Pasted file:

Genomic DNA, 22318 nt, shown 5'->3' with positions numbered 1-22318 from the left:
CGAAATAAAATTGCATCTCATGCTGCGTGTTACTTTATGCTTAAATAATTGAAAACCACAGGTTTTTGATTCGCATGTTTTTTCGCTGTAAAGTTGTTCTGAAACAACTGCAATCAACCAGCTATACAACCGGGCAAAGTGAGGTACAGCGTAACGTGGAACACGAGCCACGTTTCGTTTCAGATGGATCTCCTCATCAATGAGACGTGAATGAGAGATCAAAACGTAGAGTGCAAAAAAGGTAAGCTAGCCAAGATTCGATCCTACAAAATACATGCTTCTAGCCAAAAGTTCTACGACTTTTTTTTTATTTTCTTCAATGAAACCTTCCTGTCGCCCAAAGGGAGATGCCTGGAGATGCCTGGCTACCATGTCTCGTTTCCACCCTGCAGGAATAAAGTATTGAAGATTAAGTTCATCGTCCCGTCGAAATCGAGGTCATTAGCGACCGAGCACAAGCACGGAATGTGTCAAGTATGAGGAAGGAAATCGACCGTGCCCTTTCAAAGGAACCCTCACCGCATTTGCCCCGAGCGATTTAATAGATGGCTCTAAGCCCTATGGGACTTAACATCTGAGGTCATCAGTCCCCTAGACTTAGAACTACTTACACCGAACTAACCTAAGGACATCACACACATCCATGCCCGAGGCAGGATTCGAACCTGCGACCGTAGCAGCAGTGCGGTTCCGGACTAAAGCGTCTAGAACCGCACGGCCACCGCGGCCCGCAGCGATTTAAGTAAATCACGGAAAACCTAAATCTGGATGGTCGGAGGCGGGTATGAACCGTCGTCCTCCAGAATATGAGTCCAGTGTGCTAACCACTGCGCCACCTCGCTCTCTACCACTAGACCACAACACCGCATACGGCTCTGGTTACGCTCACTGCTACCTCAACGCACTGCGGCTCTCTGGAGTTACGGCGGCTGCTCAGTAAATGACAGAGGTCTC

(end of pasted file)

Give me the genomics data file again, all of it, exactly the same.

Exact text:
Genomic DNA, 22318 nt, shown 5'->3' with positions numbered 1-22318 from the left:
CGAAATAAAATTGCATCTCATGCTGCGTGTTACTTTATGCTTAAATAATTGAAAACCACAGGTTTTTGATTCGCATGTTTTTTCGCTGTAAAGTTGTTCTGAAACAACTGCAATCAACCAGCTATACAACCGGGCAAAGTGAGGTACAGCGTAACGTGGAACACGAGCCACGTTTCGTTTCAGATGGATCTCCTCATCAATGAGACGTGAATGAGAGATCAAAACGTAGAGTGCAAAAAAGGTAAGCTAGCCAAGATTCGATCCTACAAAATACATGCTTCTAGCCAAAAGTTCTACGACTTTTTTTTTATTTTCTTCAATGAAACCTTCCTGTCGCCCAAAGGGAGATGCCTGGAGATGCCTGGCTACCATGTCTCGTTTCCACCCTGCAGGAATAAAGTATTGAAGATTAAGTTCATCGTCCCGTCGAAATCGAGGTCATTAGCGACCGAGCACAAGCACGGAATGTGTCAAGTATGAGGAAGGAAATCGACCGTGCCCTTTCAAAGGAACCCTCACCGCATTTGCCCCGAGCGATTTAATAGATGGCTCTAAGCCCTATGGGACTTAACATCTGAGGTCATCAGTCCCCTAGACTTAGAACTACTTACACCGAACTAACCTAAGGACATCACACACATCCATGCCCGAGGCAGGATTCGAACCTGCGACCGTAGCAGCAGTGCGGTTCCGGACTAAAGCGTCTAGAACCGCACGGCCACCGCGGCCCGCAGCGATTTAAGTAAATCACGGAAAACCTAAATCTGGATGGTCGGAGGCGGGTATGAACCGTCGTCCTCCAGAATATGAGTCCAGTGTGCTAACCACTGCGCCACCTCGCTCTCTACCACTAGACCACAACACCGCATACGGCTCTGGTTACGCTCACTGCTACCTCAACGCACTGCGGCTCTCTGGAGTTACGGCGGCTGCTCAGTAAATGACAGAGGTCTC